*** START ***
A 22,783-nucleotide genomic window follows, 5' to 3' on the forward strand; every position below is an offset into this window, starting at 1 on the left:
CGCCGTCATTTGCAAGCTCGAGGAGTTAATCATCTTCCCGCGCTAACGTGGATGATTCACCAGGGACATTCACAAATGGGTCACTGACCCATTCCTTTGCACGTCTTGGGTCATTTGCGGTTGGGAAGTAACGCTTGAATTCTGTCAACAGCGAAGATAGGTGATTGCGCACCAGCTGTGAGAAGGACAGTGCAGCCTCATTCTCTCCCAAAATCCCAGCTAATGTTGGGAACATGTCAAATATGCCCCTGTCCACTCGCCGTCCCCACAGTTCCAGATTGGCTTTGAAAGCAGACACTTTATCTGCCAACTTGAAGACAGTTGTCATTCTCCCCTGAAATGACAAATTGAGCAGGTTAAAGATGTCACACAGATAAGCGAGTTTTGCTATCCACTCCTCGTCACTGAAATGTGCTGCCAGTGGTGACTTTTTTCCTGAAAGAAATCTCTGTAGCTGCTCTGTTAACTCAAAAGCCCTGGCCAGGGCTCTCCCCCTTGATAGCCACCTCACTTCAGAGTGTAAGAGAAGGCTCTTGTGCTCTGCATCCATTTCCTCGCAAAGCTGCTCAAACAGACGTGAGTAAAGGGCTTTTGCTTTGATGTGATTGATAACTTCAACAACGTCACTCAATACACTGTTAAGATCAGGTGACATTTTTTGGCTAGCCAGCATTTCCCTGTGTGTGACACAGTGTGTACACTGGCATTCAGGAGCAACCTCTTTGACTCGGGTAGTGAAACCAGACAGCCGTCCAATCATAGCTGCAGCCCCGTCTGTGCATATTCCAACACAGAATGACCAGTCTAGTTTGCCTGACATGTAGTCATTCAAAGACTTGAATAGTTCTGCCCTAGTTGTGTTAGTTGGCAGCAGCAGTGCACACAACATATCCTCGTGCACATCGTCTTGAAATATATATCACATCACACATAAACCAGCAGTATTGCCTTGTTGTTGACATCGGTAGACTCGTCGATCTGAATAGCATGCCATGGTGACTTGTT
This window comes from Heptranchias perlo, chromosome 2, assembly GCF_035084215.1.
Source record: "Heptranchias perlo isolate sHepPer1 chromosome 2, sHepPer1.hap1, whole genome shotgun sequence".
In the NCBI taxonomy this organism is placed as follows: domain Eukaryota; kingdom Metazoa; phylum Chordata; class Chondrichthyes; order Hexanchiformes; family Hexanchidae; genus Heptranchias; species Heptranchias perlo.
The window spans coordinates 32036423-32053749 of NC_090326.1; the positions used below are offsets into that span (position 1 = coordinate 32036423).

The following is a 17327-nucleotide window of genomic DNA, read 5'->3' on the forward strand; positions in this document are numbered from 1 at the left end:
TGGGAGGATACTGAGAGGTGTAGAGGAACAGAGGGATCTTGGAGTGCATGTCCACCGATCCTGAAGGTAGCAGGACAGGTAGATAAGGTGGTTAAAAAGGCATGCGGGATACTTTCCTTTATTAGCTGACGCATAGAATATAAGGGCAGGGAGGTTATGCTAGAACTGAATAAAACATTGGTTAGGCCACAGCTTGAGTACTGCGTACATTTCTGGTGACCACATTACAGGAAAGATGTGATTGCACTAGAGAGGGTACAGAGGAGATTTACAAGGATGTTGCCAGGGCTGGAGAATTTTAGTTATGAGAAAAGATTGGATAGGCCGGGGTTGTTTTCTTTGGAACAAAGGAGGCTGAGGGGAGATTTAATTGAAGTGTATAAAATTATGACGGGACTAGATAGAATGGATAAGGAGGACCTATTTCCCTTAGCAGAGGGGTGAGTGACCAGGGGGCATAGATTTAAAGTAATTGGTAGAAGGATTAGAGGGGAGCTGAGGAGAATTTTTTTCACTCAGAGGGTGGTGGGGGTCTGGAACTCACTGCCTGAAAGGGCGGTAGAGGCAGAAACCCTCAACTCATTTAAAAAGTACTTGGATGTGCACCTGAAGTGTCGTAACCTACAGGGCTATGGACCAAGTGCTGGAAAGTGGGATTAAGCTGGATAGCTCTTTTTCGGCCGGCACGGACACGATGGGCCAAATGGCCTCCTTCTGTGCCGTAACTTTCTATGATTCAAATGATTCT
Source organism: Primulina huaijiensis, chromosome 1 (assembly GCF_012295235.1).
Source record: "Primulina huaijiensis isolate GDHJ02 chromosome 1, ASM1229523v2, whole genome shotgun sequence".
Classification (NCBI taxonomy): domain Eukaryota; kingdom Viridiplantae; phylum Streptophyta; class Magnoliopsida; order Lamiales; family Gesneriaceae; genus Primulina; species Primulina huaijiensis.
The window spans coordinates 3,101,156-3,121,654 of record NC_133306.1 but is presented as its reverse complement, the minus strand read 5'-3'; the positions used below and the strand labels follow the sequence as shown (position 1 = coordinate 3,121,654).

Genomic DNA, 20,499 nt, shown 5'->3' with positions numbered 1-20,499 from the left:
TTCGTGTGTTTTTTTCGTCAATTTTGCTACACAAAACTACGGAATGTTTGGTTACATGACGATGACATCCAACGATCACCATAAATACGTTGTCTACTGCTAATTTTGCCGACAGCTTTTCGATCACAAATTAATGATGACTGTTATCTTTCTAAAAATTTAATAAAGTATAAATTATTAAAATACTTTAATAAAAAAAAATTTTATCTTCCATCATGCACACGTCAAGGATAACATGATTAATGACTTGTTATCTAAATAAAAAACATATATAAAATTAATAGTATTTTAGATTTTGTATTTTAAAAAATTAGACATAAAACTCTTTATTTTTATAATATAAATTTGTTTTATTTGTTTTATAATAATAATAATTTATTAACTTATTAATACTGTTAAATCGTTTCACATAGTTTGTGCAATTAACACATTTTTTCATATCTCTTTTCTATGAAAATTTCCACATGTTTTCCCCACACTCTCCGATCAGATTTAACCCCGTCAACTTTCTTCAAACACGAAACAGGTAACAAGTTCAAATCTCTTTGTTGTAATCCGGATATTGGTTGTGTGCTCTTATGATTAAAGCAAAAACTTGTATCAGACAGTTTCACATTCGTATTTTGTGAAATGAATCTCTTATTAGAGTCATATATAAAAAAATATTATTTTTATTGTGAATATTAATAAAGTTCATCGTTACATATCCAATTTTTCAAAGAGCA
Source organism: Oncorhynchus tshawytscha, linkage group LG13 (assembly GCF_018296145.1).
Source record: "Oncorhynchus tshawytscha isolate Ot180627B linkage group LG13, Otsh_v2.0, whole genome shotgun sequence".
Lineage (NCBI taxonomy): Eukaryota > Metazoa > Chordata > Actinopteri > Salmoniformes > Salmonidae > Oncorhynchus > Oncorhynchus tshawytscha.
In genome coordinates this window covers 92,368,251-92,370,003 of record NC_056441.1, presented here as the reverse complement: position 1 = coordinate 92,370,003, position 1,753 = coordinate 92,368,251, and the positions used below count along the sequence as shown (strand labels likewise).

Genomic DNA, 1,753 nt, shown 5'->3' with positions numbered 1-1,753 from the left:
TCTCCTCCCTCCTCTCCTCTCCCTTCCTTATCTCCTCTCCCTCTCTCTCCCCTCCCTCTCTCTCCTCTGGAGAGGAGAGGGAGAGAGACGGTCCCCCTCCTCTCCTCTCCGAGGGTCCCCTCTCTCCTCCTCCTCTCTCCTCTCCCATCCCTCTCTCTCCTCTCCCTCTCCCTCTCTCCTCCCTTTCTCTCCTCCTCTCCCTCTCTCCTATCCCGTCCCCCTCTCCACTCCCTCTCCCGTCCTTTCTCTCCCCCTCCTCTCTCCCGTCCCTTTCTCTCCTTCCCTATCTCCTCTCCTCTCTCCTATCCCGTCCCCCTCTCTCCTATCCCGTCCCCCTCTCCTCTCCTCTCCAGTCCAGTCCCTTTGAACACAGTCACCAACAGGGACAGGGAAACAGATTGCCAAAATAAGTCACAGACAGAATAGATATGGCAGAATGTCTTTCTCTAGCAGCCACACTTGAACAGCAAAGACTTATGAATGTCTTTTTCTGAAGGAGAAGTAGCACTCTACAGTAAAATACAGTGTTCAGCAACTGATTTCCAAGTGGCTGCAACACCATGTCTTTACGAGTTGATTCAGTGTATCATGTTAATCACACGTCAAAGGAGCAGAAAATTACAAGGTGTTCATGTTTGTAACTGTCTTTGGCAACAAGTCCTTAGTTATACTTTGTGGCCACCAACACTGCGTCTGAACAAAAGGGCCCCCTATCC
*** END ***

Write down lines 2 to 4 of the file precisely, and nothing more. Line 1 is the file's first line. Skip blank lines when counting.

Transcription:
CGCCGTCATTTGCAAGCTCGAGGAGTTAATCATCTTCCCGCGCTAACGTGGATGATTCACCAGGGACATTCACAAATGGGTCACTGACCCATTCCTTTGCACGTCTTGGGTCATTTGCGGTTGGGAAGTAACGCTTGAATTCTGTCAACAGCGAAGATAGGTGATTGCGCACCAGCTGTGAGAAGGACAGTGCAGCCTCATTCTCTCCCAAAATCCCAGCTAATGTTGGGAACATGTCAAATATGCCCCTGTCCACTCGCCGTCCCCACAGTTCCAGATTGGCTTTGAAAGCAGACACTTTATCTGCCAACTTGAAGACAGTTGTCATTCTCCCCTGAAATGACAAATTGAGCAGGTTAAAGATGTCACACAGATAAGCGAGTTTTGCTATCCACTCCTCGTCACTGAAATGTGCTGCCAGTGGTGACTTTTTTCCTGAAAGAAATCTCTGTAGCTGCTCTGTTAACTCAAAAGCCCTGGCCAGGGCTCTCCCCCTTGATAGCCACCTCACTTCAGAGTGTAAGAGAAGGCTCTTGTGCTCTGCATCCATTTCCTCGCAAAGCTGCTCAAACAGACGTGAGTAAAGGGCTTTTGCTTTGATGTGATTGATAACTTCAACAACGTCACTCAATACACTGTTAAGATCAGGTGACATTTTTTGGCTAGCCAGCATTTCCCTGTGTGTGACACAGTGTGTACACTGGCATTCAGGAGCAACCTCTTTGACTCGGGTAGTGAAACCAGACAGCCGTCCAATCATAGCTGCAGCCCCGTCTGTGCATATTCCAACACAGAATGACCAGTCTAGTTTGCCTGACATGTAGTCATTCAAAGACTTGAATAGTTCTGCCCTAGTTGTGTTAGTTGGCAGCAGCAGTGCACACAACATATCCTCGTGCACATCGTCTTGAAATATATATCACATCACACATAAACCAGCAGTATTGCCTTGTTGTTGACATCGGTAGACTCGTCGATCTGAATAGCATGCCATGGTGACTTGTT
This window comes from Heptranchias perlo, chromosome 2, assembly GCF_035084215.1.
Source record: "Heptranchias perlo isolate sHepPer1 chromosome 2, sHepPer1.hap1, whole genome shotgun sequence".